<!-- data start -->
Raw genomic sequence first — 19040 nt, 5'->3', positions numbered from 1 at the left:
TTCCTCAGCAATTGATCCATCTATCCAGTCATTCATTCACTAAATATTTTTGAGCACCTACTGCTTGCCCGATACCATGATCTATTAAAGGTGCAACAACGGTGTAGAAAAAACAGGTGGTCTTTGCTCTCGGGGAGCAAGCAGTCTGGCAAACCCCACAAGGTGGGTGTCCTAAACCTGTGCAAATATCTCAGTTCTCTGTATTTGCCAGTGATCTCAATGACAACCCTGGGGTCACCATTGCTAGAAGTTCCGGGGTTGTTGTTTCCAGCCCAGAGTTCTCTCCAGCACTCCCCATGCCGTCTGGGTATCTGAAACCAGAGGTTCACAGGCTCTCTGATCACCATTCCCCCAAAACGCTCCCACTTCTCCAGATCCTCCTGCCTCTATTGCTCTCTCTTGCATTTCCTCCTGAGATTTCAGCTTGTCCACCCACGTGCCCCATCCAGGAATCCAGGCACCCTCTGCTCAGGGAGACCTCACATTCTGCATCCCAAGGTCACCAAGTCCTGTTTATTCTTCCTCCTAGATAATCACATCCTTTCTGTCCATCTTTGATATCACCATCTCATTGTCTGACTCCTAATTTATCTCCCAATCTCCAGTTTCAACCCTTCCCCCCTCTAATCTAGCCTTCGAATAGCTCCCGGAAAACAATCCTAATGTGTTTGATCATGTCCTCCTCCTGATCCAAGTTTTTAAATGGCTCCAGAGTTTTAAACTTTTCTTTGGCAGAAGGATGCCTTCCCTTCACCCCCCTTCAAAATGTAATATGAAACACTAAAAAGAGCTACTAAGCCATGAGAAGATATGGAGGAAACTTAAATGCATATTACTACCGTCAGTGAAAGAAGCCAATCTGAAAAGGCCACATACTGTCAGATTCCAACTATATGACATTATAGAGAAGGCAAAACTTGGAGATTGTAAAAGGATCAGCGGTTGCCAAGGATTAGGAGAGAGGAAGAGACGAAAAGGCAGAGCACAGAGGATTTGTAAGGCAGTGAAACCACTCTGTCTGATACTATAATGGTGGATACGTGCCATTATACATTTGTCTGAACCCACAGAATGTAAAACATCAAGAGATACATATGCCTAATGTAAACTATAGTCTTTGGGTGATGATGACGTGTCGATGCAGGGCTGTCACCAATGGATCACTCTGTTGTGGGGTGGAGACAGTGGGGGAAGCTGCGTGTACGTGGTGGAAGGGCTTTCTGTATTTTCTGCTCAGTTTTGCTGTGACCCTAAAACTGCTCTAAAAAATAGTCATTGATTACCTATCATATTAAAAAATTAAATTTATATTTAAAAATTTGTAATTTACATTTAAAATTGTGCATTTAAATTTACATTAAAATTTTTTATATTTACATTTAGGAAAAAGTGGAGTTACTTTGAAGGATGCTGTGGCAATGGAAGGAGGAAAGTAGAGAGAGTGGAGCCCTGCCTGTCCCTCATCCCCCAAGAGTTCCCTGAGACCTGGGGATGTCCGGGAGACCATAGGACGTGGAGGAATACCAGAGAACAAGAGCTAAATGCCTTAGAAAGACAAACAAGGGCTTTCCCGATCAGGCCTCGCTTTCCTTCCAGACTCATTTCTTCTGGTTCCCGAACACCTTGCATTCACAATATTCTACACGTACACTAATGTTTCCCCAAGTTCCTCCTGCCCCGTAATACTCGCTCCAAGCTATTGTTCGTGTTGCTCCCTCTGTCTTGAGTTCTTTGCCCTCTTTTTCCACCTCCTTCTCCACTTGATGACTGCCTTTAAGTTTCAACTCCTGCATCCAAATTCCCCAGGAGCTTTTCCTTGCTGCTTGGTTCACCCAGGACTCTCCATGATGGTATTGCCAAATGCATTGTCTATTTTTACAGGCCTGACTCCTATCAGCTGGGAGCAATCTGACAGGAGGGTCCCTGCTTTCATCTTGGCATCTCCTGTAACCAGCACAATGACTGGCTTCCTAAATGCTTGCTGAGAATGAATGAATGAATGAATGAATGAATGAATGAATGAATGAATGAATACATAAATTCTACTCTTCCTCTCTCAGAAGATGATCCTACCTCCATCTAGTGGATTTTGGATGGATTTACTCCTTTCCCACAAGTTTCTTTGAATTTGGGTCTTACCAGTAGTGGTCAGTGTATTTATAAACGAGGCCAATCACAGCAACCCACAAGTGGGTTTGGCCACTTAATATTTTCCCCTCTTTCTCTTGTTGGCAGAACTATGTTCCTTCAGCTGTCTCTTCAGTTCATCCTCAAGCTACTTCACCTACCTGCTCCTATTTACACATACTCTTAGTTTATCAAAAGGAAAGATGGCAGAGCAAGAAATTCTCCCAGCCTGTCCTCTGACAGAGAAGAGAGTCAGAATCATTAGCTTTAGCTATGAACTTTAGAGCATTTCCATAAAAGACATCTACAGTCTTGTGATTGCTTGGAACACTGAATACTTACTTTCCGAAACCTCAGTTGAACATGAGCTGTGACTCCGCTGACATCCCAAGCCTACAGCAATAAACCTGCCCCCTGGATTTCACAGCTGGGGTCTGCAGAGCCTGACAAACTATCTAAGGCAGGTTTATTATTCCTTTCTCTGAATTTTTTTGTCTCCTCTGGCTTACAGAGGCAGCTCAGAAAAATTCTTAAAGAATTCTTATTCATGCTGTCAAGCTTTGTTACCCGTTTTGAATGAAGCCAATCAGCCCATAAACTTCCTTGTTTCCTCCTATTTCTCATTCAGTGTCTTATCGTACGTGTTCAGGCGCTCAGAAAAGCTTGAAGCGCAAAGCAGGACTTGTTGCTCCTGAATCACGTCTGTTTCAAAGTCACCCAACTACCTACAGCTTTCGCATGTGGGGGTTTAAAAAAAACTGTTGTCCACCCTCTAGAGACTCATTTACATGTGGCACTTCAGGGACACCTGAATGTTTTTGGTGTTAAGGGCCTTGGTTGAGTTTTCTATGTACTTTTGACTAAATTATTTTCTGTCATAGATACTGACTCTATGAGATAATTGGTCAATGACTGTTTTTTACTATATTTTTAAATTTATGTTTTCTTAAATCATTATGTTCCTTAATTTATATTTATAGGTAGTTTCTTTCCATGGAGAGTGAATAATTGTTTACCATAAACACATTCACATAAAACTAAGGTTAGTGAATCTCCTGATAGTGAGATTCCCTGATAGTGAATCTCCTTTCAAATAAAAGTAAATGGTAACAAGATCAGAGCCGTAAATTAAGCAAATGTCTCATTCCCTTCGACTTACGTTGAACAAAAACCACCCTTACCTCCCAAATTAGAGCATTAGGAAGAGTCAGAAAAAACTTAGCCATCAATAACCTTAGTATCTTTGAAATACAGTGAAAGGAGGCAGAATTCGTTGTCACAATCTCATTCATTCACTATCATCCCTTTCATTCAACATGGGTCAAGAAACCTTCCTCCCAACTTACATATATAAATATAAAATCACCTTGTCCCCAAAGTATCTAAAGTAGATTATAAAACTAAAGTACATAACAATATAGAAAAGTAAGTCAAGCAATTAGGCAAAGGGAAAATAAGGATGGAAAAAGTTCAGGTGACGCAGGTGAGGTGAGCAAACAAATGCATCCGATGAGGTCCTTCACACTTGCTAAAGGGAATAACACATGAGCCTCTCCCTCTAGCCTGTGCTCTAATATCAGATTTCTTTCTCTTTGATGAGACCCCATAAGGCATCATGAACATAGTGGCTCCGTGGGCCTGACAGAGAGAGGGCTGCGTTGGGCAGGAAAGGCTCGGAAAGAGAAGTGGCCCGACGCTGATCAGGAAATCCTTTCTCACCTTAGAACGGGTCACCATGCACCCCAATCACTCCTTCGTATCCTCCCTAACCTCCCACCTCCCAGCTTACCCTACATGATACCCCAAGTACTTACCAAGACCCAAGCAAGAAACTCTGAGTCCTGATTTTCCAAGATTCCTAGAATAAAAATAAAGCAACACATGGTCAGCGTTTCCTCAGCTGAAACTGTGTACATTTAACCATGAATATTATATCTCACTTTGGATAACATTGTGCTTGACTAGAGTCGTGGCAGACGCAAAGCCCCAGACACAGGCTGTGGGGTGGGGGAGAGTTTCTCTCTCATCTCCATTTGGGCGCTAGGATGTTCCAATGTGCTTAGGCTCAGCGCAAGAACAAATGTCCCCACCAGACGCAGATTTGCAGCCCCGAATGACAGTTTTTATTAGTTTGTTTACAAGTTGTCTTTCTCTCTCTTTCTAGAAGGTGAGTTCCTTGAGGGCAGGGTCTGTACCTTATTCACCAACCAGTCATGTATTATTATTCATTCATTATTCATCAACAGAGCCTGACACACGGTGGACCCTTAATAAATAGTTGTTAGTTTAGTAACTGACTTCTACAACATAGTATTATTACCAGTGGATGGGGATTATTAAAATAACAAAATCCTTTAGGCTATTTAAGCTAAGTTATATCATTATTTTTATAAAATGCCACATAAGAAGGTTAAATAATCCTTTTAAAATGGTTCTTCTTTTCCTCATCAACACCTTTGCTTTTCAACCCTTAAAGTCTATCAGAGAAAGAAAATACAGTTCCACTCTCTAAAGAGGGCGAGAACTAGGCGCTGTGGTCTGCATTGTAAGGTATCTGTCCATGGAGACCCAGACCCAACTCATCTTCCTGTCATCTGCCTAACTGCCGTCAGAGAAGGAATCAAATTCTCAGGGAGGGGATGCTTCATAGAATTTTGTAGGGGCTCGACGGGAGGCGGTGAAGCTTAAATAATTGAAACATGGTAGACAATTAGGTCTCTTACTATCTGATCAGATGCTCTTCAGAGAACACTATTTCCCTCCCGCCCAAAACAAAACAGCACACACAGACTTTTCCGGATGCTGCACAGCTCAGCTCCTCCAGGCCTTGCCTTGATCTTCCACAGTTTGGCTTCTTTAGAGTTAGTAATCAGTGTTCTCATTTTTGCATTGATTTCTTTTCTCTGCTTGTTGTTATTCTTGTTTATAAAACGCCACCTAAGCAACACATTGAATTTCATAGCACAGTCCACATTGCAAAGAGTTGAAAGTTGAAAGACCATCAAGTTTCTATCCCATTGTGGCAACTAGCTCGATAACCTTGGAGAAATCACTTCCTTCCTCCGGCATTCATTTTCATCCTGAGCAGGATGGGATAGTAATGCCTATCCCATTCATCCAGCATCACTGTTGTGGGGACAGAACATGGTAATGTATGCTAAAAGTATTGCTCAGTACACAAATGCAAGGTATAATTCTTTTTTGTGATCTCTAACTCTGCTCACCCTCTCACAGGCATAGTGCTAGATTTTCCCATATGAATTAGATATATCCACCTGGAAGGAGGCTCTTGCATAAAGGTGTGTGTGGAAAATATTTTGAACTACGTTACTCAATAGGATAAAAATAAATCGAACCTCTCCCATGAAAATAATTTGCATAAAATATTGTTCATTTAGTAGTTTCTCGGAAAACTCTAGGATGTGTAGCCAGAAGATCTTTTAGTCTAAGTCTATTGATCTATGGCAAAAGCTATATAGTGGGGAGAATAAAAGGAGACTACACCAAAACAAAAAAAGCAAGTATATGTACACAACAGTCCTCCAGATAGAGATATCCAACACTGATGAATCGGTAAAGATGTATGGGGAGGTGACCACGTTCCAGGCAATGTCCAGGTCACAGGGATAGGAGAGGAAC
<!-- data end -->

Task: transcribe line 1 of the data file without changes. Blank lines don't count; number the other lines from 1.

Raw genomic sequence first — 19040 nt, 5'->3', positions numbered from 1 at the left: